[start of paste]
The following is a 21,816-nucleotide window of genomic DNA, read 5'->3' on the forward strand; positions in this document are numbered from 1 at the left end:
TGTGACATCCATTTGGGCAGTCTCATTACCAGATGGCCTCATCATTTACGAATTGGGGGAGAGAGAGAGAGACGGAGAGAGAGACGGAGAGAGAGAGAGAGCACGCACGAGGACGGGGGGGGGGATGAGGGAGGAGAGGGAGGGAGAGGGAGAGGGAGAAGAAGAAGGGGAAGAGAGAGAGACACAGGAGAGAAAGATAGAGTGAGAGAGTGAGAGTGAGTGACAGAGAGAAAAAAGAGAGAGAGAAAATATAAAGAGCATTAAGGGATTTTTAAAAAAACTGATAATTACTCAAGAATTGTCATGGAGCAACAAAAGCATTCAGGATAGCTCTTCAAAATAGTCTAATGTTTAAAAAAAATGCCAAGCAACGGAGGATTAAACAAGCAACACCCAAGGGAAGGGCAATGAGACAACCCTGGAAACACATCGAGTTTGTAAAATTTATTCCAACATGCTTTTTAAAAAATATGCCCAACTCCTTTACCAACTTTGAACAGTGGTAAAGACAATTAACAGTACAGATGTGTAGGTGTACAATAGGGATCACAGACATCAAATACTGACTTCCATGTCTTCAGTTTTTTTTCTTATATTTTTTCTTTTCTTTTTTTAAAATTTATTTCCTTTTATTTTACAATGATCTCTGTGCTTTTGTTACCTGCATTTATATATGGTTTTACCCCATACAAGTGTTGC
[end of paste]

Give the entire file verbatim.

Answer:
The following is a 21,816-nucleotide window of genomic DNA, read 5'->3' on the forward strand; positions in this document are numbered from 1 at the left end:
TGTGACATCCATTTGGGCAGTCTCATTACCAGATGGCCTCATCATTTACGAATTGGGGGAGAGAGAGAGAGACGGAGAGAGAGACGGAGAGAGAGAGAGAGCACGCACGAGGACGGGGGGGGGGATGAGGGAGGAGAGGGAGGGAGAGGGAGAGGGAGAAGAAGAAGGGGAAGAGAGAGAGACACAGGAGAGAAAGATAGAGTGAGAGAGTGAGAGTGAGTGACAGAGAGAAAAAAGAGAGAGAGAAAATATAAAGAGCATTAAGGGATTTTTAAAAAAACTGATAATTACTCAAGAATTGTCATGGAGCAACAAAAGCATTCAGGATAGCTCTTCAAAATAGTCTAATGTTTAAAAAAAATGCCAAGCAACGGAGGATTAAACAAGCAACACCCAAGGGAAGGGCAATGAGACAACCCTGGAAACACATCGAGTTTGTAAAATTTATTCCAACATGCTTTTTAAAAAATATGCCCAACTCCTTTACCAACTTTGAACAGTGGTAAAGACAATTAACAGTACAGATGTGTAGGTGTACAATAGGGATCACAGACATCAAATACTGACTTCCATGTCTTCAGTTTTTTTTCTTATATTTTTTCTTTTCTTTTTTTAAAATTTATTTCCTTTTATTTTACAATGATCTCTGTGCTTTTGTTACCTGCATTTATATATGGTTTTACCCCATACAAGTGTTGC